By Kim Lewis
Have you ever looked at another flutist’s Instagram page and thought, “Wow, they have it all together, and they are always winning? I will never get there.” Social media accounts often present a polished production of a musician’s life. Here are the moments where I won the competition, performed in a fancy dress, got the job, and staged my music and instrument in the perfect position for a photo opp. And while all of those moments are important, I wanted to create an account that shows an honest reflection of the day-to-day life of a working flutist. A 9-5 job with a 45 min commute, five years out of school, two years into a pandemic, not quite sure what the next step is. The process and the progress that go into achieving that final shiny Instagram post.
I have been a musician for as long as I can remember. And for all of that time, I have also dealt with performance anxiety. It wasn’t until I got to college that I began to really address it as a legitimate issue that was holding me back from my highest potential as a performer. I looked into it and worked on it, but as I transitioned into my master’s degree, I still felt its grip on me. I was taking a class that dealt with techniques to handle performance anxiety and spoke to the professor privately about still struggling, despite so much understanding and practice with these different techniques. She felt that there might be something deeper going on that I needed to explore. Five years later, I am beginning to understand how right she was.
I started going to therapy regularly in 2019. Over the last three years, I have been able to dive deeper into the roots of what fuels my performance anxiety. Practice techniques, breathing exercises, etc. are wonderful tools, but until you reach the embers of the fire of your fear, you cannot extinguish it. Having a clearer understanding of myself has allowed me to approach my performance anxiety from a different angle, to address the root of the problem, rather than constantly trying to provide temporary relief to the symptoms.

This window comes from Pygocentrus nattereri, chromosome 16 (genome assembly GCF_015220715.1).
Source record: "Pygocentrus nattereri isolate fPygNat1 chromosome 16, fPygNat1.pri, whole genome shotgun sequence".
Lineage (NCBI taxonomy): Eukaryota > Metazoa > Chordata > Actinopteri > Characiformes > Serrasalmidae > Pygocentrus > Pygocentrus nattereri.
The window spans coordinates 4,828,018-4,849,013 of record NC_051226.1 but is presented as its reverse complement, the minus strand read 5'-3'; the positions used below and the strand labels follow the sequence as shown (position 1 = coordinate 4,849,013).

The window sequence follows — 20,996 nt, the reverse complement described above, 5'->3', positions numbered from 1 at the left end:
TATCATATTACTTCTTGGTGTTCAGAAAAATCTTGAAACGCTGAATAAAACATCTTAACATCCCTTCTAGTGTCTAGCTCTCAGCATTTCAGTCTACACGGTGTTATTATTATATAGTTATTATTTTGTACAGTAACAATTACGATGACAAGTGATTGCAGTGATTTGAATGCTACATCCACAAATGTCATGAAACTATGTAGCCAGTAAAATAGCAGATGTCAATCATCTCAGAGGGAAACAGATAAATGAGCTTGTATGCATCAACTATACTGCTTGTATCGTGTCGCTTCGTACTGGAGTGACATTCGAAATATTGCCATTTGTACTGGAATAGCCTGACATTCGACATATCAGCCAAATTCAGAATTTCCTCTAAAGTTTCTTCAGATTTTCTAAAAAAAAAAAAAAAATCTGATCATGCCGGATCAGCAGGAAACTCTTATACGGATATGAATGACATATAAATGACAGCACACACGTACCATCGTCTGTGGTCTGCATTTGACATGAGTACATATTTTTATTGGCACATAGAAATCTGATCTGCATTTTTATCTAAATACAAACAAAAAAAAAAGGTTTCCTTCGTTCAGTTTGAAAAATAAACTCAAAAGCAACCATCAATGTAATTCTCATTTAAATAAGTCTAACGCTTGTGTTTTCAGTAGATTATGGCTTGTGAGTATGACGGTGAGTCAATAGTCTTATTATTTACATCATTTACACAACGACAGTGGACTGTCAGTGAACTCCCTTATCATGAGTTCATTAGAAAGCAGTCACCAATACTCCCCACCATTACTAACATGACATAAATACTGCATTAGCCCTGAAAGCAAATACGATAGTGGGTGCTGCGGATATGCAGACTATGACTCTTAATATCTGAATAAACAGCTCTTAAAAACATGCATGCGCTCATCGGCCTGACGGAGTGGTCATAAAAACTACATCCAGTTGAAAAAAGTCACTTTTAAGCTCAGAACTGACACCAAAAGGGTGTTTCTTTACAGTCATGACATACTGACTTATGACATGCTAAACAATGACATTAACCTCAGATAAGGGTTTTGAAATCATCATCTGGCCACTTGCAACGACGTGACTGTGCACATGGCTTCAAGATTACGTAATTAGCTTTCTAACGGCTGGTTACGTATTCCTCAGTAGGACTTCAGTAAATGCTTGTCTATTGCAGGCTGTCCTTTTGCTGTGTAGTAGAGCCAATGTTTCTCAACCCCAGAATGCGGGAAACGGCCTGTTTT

Digging deeper into who I am and how I got here has also helped me better understand many general feelings surrounding my career choices and the direction I might go next. I believe that it is truly important for every musician to have an understanding of their strengths, weaknesses, shadows, and the path where they truly belong.
In the last several months, I have finally felt like I am coming out of an introspective and exploratory phase and am finally able to take steps to change and move forward. I was preparing for a performance of the Gordeli Concerto with The Chelsea Symphony in NYC and found myself inspired to create a platform where I could share my thoughts, struggles, and growth with other musicians. With social media, we have become obsessed with showing a polished final product and often hide the path that got us there. Nobody is exposed to others’ shortcomings, missteps, or outright failures. I wanted to create a space where honesty overrules perfection. I created the.honest.flutist.
This Instagram page is an expression of personal reflection and accountability, as well as a place for others to maybe see a bit of their own struggles in another musician. I saw a need for honesty in my own life and in the culture in general. I have to be honest with myself and my own struggles to grow. And I want to share my struggles with others to help them and let them know that they are not alone - to break down the barriers that are in our minds and all around us that hold us back from our true potential. I hope you will follow and that we will find a little bit of ourselves within each other.
Kim Lewis is a New York-based flutist with immense passion as a performer and teacher.
As a soloist, Kim has performed with the Central Jersey Symphony Orchestra and the Chelsea Symphony in NYC. Kim received first place in the New Jersey Flute Society Concerto Competition, as well as the Central Ohio Flute Association Competition - Collegiate Division.
Chamber ensembles that Kim has collaborated with have received honors in the Lillian Fuchs Chamber Competition and the Douglas Wayland Chamber Competition. Kim is a member of NU, a NYC based woodwind quintet that celebrates and expands the wind quintet by reimagining repertoire, performance, and the classical music culture. As a freelance musician in NYC, Kim regularly performs with the Chelsea Symphony.
Kim holds bachelor’s degrees in Music Education and Flute Performance from Bowling Green State University, where she studied with Conor Nelson, and a master’s degree in Flute Performance at the Manhattan School of Music, where she studied with Linda Chesis. She is currently a Resident Flutist at the Flute Center of New York.